Monday, September 3, 2007

Storytelling Rules - Break Them or Not?

If you belong to a writer's group or research fiction writing online, you know there are some basic rules to writing fiction. Characters need to be believable, stay true to their thoughts/actions, etc.

My favorite storytelling rule is if you're going to have a gun set on a mantel in Act 1 and Act 2, it had better go off in Act 3. By the same token, if a gun on the mantel goes off in Act 3, it had better be in sight during the first 2 acts. Don't give the reader (or viewer) all the clues, but don't withhold key items they need to be engaged in your story.

Movies and books occasionally break the storytelling rules. On occasion, it works. Other times, the writer isn't true to his/her characters - and then it leaves the audience feeling cheated.

After getting several pages of my second manuscript edited this morning, I went to see the movie "War." (Okay, I confess - it was mainly because I've seen almost everything else playing and I wanted to stare at Jason Statham for awhile!)

I won't give away the ending for those of you who wish to see it, but I found some interesting aspects to this movie which reinforce how to write better fiction.

  • A novel needs conflict and hardships all the way through, not in the last chapter only. I found the first hour or so of "War" quite basic: Triads killing each other. Nothing new in terms of action/adventure plot. But I was on the edge of my seat in the last 30 minutes of the movie, when it finally had some things at stake. This isn't the way books work. Editors and agents only give a manuscript so much time before deciding whether they wish to read on.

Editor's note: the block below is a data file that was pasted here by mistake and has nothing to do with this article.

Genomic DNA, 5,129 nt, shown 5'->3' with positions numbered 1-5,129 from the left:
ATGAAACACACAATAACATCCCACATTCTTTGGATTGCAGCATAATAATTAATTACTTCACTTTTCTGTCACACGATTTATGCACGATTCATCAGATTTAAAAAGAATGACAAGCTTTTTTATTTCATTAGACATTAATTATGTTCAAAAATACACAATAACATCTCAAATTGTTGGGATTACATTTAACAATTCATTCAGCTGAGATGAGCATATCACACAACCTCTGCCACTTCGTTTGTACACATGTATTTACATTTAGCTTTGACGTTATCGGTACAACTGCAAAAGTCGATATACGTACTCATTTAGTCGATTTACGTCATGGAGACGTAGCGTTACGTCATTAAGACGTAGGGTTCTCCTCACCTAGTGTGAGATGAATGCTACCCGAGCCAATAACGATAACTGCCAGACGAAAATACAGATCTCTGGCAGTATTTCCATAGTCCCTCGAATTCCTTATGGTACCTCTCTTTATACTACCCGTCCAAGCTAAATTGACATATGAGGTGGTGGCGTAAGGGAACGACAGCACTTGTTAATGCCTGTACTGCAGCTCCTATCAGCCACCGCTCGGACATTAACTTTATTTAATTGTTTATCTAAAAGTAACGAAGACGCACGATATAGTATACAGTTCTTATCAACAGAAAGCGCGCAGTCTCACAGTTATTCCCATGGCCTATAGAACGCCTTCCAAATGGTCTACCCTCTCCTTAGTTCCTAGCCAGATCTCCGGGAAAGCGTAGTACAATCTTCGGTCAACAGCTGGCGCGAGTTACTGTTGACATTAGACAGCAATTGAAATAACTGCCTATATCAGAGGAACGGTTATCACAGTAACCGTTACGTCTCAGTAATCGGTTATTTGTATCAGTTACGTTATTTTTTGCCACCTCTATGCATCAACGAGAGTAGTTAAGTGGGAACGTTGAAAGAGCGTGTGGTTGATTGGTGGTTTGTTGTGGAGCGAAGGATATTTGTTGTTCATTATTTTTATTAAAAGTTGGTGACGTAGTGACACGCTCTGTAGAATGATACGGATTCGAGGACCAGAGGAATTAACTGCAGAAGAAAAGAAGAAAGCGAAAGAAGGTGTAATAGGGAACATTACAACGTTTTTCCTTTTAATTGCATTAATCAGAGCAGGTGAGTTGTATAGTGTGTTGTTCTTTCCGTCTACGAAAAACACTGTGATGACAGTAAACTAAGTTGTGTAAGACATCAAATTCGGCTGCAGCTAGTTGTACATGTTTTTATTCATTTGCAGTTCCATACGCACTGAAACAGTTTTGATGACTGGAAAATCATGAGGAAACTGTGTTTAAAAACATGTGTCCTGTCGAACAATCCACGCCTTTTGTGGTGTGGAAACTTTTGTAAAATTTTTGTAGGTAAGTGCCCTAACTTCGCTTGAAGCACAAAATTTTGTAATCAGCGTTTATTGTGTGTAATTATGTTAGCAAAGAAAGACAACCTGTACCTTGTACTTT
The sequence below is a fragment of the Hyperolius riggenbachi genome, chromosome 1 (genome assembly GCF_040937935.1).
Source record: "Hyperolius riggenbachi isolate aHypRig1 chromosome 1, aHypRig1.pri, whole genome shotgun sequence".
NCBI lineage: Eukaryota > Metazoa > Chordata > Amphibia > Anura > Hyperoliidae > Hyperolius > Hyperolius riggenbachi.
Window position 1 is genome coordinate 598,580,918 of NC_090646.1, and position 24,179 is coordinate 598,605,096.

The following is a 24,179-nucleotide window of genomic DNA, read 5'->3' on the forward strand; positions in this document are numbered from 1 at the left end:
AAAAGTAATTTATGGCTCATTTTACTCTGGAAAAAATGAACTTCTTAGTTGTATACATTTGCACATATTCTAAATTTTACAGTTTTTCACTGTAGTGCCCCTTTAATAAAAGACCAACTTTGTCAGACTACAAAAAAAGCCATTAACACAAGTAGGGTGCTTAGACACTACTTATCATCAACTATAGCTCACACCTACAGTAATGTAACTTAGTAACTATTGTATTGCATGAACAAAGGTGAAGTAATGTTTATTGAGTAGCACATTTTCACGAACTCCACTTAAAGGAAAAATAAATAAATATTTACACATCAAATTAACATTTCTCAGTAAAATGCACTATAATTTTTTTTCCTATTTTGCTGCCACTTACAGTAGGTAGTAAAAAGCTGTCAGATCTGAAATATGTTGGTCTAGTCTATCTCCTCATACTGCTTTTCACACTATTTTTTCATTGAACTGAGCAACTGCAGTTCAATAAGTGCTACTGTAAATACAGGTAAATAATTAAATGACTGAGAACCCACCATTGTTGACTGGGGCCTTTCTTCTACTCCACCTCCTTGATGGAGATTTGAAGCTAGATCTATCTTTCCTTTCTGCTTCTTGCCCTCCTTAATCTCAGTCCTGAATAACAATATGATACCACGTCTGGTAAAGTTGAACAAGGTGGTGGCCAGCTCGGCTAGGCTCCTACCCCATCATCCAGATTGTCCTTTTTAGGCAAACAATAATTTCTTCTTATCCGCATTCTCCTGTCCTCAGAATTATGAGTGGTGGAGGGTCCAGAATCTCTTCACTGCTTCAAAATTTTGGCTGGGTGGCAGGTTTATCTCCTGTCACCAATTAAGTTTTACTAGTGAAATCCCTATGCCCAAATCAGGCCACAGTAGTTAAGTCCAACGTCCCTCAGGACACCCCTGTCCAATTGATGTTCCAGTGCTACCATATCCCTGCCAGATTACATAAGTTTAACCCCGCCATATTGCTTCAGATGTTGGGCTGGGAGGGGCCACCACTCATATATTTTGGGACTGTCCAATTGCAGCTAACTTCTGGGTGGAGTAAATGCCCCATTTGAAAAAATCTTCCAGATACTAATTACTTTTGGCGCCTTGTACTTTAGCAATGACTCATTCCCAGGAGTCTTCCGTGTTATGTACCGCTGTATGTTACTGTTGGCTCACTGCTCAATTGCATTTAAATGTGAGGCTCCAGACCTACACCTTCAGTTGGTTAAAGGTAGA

• While surprise plot twists intrigue me (and I must admit I didn't see a few of them coming in the movie)--it's also possible to go overboard. Too much twist becomes unbelievable.
  • Characters shouldn't act differently in the last chapter (or 15 minutes of the movie) than they have for the preceding 1-1.5 hours. Not believable, which was my issue with "War."

What are your thoughts? How do you feel when storytellers break the rules?


1 comment:

landy said...

Pulp Fiction is a great example of a film that successfully breaks story telling rules. Six plots all told in a completely non-linear fashion that circle back at the end to finally wrap of the story line.

It includes long monologues against the rules in most story telling.

This movie also contained a mysterious briefcase that was used as a MacGuffin throughout the film i.e. something the characters were very interested in that had no effect on the overall audience‘s understanding and appreciation of the story.

I think the film is successful because of the way it breaks conventional story telling rules.

The monologues provide character development which really enables you to get inside their heads and figure out who they are.

The nonlinear plot line caught my attention early and made me want to know what was going to happen next in the film. Of course it only worked because each of the stories was interesting on its own and they all intersected well at the points in time when the plots met.

I also liked the way the film paid homage to the pop culture and pulp fiction in film and literature.